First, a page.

Day At The Track

An unsung hero of Roosevelt Raceway

09:39 PM 14 Jun 2018 NZST
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John Santoro, harness racing John Santoro, harness racing Kash Minbar, harness racing
John Santoro outside his blacksmith shop at Roosevelt Raceway
John Santoro smiling as he works in his shop at Roosevelt Raceway
Jimmy Cruise, Sr. with world champion trotter Kash Mindar that Santoro shod.

John Santoro, aka Santini on the track, was considered as one of the top blacksmiths on Roosevelt Raceway in the late 1970's and until the day the harness racetrack closed in '88--when --John's reputation followed him to Meadowlands and Yonkers.

Santoro developed a reputation as one of the leading practitioners of his craft. He was sought after by national and international trainers, drivers and owners. Santoro's leathered and calloused hands crafted and molded the horseshoes that enabled champion horses and their drivers and trainers such as Jimmy Cruise Sr., Jimmy Cruise Jr., John Chapman Sr., John Chapman Jr; John Paterson Jr.; John Paterson Sr., Buddy Gilmore and Herve Filion,, [just to name a few] to break harness racing records.

Dr. Bernard Brennan, Roosevelt's Veterinarian called upon Santoro to work on difficult cases. Today's blacksmith, or farrier, has access to technology and standards that were established throughout the 1960s to the 1990's. In the 70's and 80's Santoro relied on his ingenuity and his ability to see things that others did not. Santoro experimented with developing patches for the horses that had problems such as quarter-crack and could not be shod. As Santoro still says today " a horse in the barn does not make money".

Patches had already been around in the 70's and 80's; but there was a lot of room for improvement.

Santoro explains that the patches did not stick, or stay in place and worst of all-- they did not let the horses foot heal. Santoro's drive to identify a solution led him to experimenting with proxies for the patch and soaking solutions.

Santoro finally found the right mix and developed a soaking solution and patch that saved many horses and races.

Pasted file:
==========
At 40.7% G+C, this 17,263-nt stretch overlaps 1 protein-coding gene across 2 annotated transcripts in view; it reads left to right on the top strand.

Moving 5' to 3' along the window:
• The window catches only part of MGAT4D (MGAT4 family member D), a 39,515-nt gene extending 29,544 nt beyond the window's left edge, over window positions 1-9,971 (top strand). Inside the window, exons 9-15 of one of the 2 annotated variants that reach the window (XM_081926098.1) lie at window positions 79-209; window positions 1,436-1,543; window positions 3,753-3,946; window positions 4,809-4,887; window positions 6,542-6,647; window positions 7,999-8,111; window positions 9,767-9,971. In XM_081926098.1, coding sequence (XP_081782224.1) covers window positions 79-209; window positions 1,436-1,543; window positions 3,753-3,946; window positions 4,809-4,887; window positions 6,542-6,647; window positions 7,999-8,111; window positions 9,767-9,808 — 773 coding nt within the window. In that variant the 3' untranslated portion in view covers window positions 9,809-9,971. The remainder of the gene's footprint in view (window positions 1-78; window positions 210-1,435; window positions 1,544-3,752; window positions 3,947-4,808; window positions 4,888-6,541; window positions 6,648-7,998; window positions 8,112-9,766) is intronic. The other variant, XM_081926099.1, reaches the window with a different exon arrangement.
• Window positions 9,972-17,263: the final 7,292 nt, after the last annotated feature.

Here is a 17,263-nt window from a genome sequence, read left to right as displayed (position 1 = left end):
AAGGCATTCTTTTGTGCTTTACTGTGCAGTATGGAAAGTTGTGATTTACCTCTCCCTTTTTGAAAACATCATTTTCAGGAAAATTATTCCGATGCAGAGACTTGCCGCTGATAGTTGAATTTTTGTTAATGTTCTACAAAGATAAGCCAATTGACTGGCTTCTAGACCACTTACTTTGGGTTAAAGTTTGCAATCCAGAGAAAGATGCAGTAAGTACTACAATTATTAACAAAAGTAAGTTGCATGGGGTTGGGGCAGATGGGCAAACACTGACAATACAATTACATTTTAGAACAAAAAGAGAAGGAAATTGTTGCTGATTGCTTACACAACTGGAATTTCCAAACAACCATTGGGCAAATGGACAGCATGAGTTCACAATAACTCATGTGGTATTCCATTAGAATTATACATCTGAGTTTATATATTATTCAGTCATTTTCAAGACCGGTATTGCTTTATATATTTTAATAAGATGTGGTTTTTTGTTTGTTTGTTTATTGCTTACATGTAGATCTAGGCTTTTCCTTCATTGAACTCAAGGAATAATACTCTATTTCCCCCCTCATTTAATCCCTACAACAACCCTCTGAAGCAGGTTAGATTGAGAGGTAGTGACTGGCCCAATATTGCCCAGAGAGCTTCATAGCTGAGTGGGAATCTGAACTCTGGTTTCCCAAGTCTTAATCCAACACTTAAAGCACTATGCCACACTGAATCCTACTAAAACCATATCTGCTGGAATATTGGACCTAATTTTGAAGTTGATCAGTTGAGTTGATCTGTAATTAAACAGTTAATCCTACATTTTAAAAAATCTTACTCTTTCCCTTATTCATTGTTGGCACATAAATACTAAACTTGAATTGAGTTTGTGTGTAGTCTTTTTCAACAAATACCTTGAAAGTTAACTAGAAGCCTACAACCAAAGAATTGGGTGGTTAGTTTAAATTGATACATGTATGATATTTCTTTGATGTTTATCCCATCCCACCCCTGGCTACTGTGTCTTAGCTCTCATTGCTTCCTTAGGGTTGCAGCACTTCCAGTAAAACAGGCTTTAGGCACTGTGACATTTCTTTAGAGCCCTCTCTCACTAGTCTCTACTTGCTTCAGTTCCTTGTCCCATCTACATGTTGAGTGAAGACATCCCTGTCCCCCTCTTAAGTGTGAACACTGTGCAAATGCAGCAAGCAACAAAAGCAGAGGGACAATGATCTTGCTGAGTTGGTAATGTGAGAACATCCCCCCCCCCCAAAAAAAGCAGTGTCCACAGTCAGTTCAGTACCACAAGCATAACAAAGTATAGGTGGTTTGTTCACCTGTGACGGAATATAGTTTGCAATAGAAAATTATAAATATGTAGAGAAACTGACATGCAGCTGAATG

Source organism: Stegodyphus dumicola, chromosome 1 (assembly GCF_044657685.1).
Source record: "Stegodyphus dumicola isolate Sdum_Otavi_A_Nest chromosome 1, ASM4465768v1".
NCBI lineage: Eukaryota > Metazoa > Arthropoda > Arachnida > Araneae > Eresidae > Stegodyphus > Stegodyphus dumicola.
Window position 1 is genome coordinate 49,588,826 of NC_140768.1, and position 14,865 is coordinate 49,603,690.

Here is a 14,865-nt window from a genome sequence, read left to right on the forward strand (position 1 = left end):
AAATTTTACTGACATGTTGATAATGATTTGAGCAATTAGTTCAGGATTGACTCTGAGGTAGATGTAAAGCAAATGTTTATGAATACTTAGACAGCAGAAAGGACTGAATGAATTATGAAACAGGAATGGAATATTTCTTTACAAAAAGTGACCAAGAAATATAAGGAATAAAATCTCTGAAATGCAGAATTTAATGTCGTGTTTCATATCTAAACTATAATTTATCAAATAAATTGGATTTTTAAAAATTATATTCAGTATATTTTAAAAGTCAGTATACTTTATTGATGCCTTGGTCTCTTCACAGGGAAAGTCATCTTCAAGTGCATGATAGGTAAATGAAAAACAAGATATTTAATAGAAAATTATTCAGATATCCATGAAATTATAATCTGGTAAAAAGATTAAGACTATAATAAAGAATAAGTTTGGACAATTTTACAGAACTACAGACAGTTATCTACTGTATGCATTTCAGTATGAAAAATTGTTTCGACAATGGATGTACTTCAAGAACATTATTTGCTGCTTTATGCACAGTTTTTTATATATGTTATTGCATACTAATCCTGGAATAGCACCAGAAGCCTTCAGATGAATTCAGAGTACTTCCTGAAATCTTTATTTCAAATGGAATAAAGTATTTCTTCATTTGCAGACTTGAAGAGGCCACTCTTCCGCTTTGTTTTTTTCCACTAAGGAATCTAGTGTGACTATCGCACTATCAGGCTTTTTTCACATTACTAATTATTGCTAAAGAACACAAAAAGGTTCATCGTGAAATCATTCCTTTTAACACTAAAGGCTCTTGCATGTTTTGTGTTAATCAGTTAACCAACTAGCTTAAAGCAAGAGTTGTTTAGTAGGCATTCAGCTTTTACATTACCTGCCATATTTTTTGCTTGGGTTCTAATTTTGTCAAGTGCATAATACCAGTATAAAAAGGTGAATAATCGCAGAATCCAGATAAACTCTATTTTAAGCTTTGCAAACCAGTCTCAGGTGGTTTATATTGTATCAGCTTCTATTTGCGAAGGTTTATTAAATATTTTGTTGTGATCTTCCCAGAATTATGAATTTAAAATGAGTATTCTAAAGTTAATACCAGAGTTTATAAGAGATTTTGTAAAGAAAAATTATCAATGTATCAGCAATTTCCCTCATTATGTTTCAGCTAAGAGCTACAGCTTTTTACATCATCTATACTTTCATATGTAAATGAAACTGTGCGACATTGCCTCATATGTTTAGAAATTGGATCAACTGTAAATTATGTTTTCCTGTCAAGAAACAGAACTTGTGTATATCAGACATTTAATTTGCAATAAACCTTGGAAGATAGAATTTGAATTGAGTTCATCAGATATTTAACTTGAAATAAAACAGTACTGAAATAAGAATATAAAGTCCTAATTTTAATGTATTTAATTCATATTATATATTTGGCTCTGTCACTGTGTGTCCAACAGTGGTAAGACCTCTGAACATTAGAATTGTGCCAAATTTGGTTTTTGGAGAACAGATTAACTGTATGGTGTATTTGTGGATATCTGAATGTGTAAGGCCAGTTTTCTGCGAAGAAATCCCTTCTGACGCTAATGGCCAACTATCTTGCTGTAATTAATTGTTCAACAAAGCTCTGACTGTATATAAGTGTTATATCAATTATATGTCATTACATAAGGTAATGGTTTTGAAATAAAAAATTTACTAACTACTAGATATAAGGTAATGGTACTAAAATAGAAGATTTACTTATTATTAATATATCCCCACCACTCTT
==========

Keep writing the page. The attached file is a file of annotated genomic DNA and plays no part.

Over the years, Santoro's work in Roosevelt, Yonkers and Meadowlands, was never overlooked. Owners, trainers and drivers brought their horses to him because they knew that an improperly shod horse caused an awkward stride, back strain, muscle pulls or worse conditions...besides risking the race.

As Jimmy Cruise Jr. says to this day, "Johnny was the best--there was no other like Johnny that could shoe horses like he did". Santoro worked 8 to 12 horses a day for various trainers. Today, blacksmiths are typically assisted by grooms, who hold the animal. I recall walking into Santoro's Black Smith shop while he was under the horse, pulling off the old shoe, smoothing the bottom of the hoof with an emery board, holding the new shoe over the hoof, then securing it by driving nails through the hoof wall--all by himself. I remember how backbreaking it was for him to work with animals that were prone to fight and flight."

Santoro has not forgotten the man who taught him his craft, David Spence, a giant in the world of blacksmiths in harness racing . Santoro forged lifetime friends while crafting his custom made horseshoes. Jimmy Cruise Sr. and John Chapman Sr. served as a mentors for him and Cruise Jr. well as Chapman Jr. were and continue to be more like brothers than just friends.

Santoro was a blacksmith for more than 20 years. His determination, self-reliance and self-deprecating humor have helped him through life's challenges--including a terminal illness.

Today, he tells his stories of the famous horses he shod and describes their quirky personalities. He savors memories and victories of a place where Santoro--or "Santini"-- worked in the background, in late morning or early afternoon, after training hours had stopped, and before the races began--a place, that while shaping his horse shoes one by one--he contributed to shaping the history of harness racing--a place where he should never be forgotten--Roosevelt Raceway.

by Maria V. Santoro-Delgado, Ph.D., Santoro's sister.

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